..but then nature can do a good job with patterns on her own.
 The oversized flowers couldn't be ignored.
 I thought the sinuous lines of the reflective metal worked well with the backdrop of green.
 These sculptures were sea-related, with fish tails and shell like forms.
The restful green of all the foliage in this little valley was beautiful.
This sculpture made a gentle melodic noise when the discs were gently tapped, which was an added sensory delight.
We agreed that we had really enjoyed the Sculpture Garden and this was definitely worth visiting.
(I noticed that Phil Spencer is presenting a new series on Stately Homes on More 4 and guess what the first one is?  Yes, Burghley - what a coincidence!  It is on tonight on More 4 at 9.00 pm.  I think I'll be watching!)

Thursday 4 August 2016

Visit to Burghley House (part 1)

 I visited Burghley House (built for William Cecil in the 1600s) last week; I last visited over twenty years ago.  I used to live in Stamford, opposite one of the entrances to Burghley Park, so it was all familiar.  I was interested to see what had changed.  There had been some building to create a new entrance and exhibition space, but, as you would expect, the house remained as I remembered. The last time I visited, it was by guided tour only and while you do get lots of nuggets of information from the guides, you are limited as to how long you can stay in each room.  This time, no guided tours but audio ones if required and a guide was in each room - some of them added to our discussions (particularly concerning women artists and sitting for a portrait).  We could spend as long as we wanted to in each room, which was a bonus.  Photos without flash were allowed in the house, but in the event, I didn't take many.
 I liked the orchid and fern display in the massive copper pot in the kitchen.
 The array of servants' bells also intrigued me - there was another wall like this to my left.
The Heaven Room is described as the painter Verrio's masterpiece and is indeed very impressive. Burghley featured as Rosings Park, home of the formidable Lady Catherine de Bourgh (Dame Judi Dench) in the 2005 film of  Pride and Prejudice.  There is an interesting blog post here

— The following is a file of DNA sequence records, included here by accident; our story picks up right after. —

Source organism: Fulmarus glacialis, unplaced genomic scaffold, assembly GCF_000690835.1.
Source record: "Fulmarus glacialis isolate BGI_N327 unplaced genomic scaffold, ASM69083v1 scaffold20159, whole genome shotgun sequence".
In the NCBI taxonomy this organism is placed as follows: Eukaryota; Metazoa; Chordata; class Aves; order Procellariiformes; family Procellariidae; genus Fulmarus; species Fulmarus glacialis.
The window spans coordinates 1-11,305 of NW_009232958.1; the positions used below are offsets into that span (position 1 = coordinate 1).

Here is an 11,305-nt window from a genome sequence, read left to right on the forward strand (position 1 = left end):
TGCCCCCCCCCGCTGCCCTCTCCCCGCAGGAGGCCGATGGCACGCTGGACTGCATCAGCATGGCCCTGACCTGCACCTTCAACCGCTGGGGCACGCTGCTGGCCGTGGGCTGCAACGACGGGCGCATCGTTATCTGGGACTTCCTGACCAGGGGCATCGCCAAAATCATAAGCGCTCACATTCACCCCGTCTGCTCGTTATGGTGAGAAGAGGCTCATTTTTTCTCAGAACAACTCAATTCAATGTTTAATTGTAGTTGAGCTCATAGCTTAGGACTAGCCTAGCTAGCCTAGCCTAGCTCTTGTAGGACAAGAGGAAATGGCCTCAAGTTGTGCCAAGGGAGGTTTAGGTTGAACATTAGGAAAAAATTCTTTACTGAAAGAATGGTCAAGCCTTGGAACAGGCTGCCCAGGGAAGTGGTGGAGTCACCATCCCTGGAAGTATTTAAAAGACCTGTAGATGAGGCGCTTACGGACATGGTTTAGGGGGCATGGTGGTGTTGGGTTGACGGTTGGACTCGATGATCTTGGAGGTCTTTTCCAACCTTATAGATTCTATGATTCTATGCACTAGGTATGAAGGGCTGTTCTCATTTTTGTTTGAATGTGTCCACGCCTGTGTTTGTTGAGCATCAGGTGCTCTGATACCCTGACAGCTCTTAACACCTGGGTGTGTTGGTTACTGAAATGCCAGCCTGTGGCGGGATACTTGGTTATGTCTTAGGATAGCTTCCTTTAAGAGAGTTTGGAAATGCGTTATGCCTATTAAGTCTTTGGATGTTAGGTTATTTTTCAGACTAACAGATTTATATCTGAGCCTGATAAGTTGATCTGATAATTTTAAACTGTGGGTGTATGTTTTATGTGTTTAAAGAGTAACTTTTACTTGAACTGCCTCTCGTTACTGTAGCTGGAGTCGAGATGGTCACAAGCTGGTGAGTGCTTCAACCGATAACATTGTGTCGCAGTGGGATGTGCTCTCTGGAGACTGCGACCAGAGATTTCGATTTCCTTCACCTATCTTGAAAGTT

I was more taken with the fabulous floral carpet!
Outside the orangery (well, we were obliged to stop and have tea), there is a small rose garden with a lovely Magnolia Grandiflora.  However, Burghley does lack the typical beautiful gardens which I, for one, expect to see at an English Country House and I remember being disappointed by that when I was much younger on a previous visit.
There is a relatively recent addition to the gardens with 'The Garden of Surprises' which comprises different gardens around the theme of water and plenty of opportunities to get wet!
I liked the calm of the tree water fountain.
The rill edged with lavender was also lovely (but paddling was not allowed, sadly).
There was some pretty planting in some of the gardens.
This one squirted mist at you as you went in.  There were lots of wet children running about and laughing, having a marvellous time, but it was all a bit manic and we were quite relieved to head out to the Sculpture Garden (more about that in my next post and I am pleased to say that the Sculpture Garden did make up for the lack of formal garden.)
A quiet view into the Garden of Surprises.
We wandered across the park (noticing the ha-ha on the way, designed as an elegant solution to stop meandering livestock from getting onto one's front lawn, without destroying the view of one's rolling acres).
We went to Lion Bridge which gave a pleasing view of the house across Capability Brown's landscape (although I'm sure those trees didn't used to be there, obscuring part of the house).
The view the other way - a quintessential English landscape, designed and implemented by Mr Brown and his huge team of workers.
One of the four lions continuing to guard the bridge.  Burghley is an amazing house with some stunning artworks and furniture and a perfect way to spend a day.